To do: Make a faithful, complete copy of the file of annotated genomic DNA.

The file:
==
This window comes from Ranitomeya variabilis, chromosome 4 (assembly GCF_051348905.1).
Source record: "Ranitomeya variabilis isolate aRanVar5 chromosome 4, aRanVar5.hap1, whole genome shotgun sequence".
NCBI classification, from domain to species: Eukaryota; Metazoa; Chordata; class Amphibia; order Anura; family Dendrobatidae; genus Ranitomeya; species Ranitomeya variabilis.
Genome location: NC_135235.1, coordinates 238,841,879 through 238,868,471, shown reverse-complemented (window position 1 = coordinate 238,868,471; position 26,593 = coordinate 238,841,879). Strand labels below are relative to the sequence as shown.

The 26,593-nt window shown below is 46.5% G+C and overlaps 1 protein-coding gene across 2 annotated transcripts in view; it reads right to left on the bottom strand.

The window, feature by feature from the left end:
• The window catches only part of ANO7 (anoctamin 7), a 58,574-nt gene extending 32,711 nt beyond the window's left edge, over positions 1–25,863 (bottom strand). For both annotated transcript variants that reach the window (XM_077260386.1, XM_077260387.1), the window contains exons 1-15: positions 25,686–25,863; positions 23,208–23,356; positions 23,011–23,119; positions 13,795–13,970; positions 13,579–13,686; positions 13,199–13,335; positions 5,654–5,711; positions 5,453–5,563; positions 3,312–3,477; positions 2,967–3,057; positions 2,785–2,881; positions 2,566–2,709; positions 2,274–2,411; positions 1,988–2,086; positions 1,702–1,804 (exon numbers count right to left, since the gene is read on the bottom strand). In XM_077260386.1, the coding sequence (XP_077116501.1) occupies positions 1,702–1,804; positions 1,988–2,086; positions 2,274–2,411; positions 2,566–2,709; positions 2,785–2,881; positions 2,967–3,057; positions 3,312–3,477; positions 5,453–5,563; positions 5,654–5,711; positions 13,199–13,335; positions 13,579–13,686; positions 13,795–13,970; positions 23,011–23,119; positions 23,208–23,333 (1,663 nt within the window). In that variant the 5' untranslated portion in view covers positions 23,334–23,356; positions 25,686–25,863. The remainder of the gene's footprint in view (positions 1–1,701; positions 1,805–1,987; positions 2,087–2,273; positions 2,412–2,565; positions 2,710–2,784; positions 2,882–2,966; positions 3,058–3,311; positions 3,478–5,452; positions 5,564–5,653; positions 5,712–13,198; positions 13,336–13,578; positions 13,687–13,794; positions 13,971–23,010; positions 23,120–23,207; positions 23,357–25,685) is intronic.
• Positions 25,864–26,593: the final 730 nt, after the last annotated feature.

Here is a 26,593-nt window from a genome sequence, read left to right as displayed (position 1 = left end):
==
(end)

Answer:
This window comes from Ranitomeya variabilis, chromosome 4 (assembly GCF_051348905.1).
Source record: "Ranitomeya variabilis isolate aRanVar5 chromosome 4, aRanVar5.hap1, whole genome shotgun sequence".
NCBI classification, from domain to species: Eukaryota; Metazoa; Chordata; class Amphibia; order Anura; family Dendrobatidae; genus Ranitomeya; species Ranitomeya variabilis.
Genome location: NC_135235.1, coordinates 238,841,879 through 238,868,471, shown reverse-complemented (window position 1 = coordinate 238,868,471; position 26,593 = coordinate 238,841,879). Strand labels below are relative to the sequence as shown.

The 26,593-nt window shown below is 46.5% G+C and overlaps 1 protein-coding gene across 2 annotated transcripts in view; it reads right to left on the bottom strand.

The window, feature by feature from the left end:
• The window catches only part of ANO7 (anoctamin 7), a 58,574-nt gene extending 32,711 nt beyond the window's left edge, over positions 1–25,863 (bottom strand). For both annotated transcript variants that reach the window (XM_077260386.1, XM_077260387.1), the window contains exons 1-15: positions 25,686–25,863; positions 23,208–23,356; positions 23,011–23,119; positions 13,795–13,970; positions 13,579–13,686; positions 13,199–13,335; positions 5,654–5,711; positions 5,453–5,563; positions 3,312–3,477; positions 2,967–3,057; positions 2,785–2,881; positions 2,566–2,709; positions 2,274–2,411; positions 1,988–2,086; positions 1,702–1,804 (exon numbers count right to left, since the gene is read on the bottom strand). In XM_077260386.1, the coding sequence (XP_077116501.1) occupies positions 1,702–1,804; positions 1,988–2,086; positions 2,274–2,411; positions 2,566–2,709; positions 2,785–2,881; positions 2,967–3,057; positions 3,312–3,477; positions 5,453–5,563; positions 5,654–5,711; positions 13,199–13,335; positions 13,579–13,686; positions 13,795–13,970; positions 23,011–23,119; positions 23,208–23,333 (1,663 nt within the window). In that variant the 5' untranslated portion in view covers positions 23,334–23,356; positions 25,686–25,863. The remainder of the gene's footprint in view (positions 1–1,701; positions 1,805–1,987; positions 2,087–2,273; positions 2,412–2,565; positions 2,710–2,784; positions 2,882–2,966; positions 3,058–3,311; positions 3,478–5,452; positions 5,564–5,653; positions 5,712–13,198; positions 13,336–13,578; positions 13,687–13,794; positions 13,971–23,010; positions 23,120–23,207; positions 23,357–25,685) is intronic.
• Positions 25,864–26,593: the final 730 nt, after the last annotated feature.

Here is a 26,593-nt window from a genome sequence, read left to right as displayed (position 1 = left end):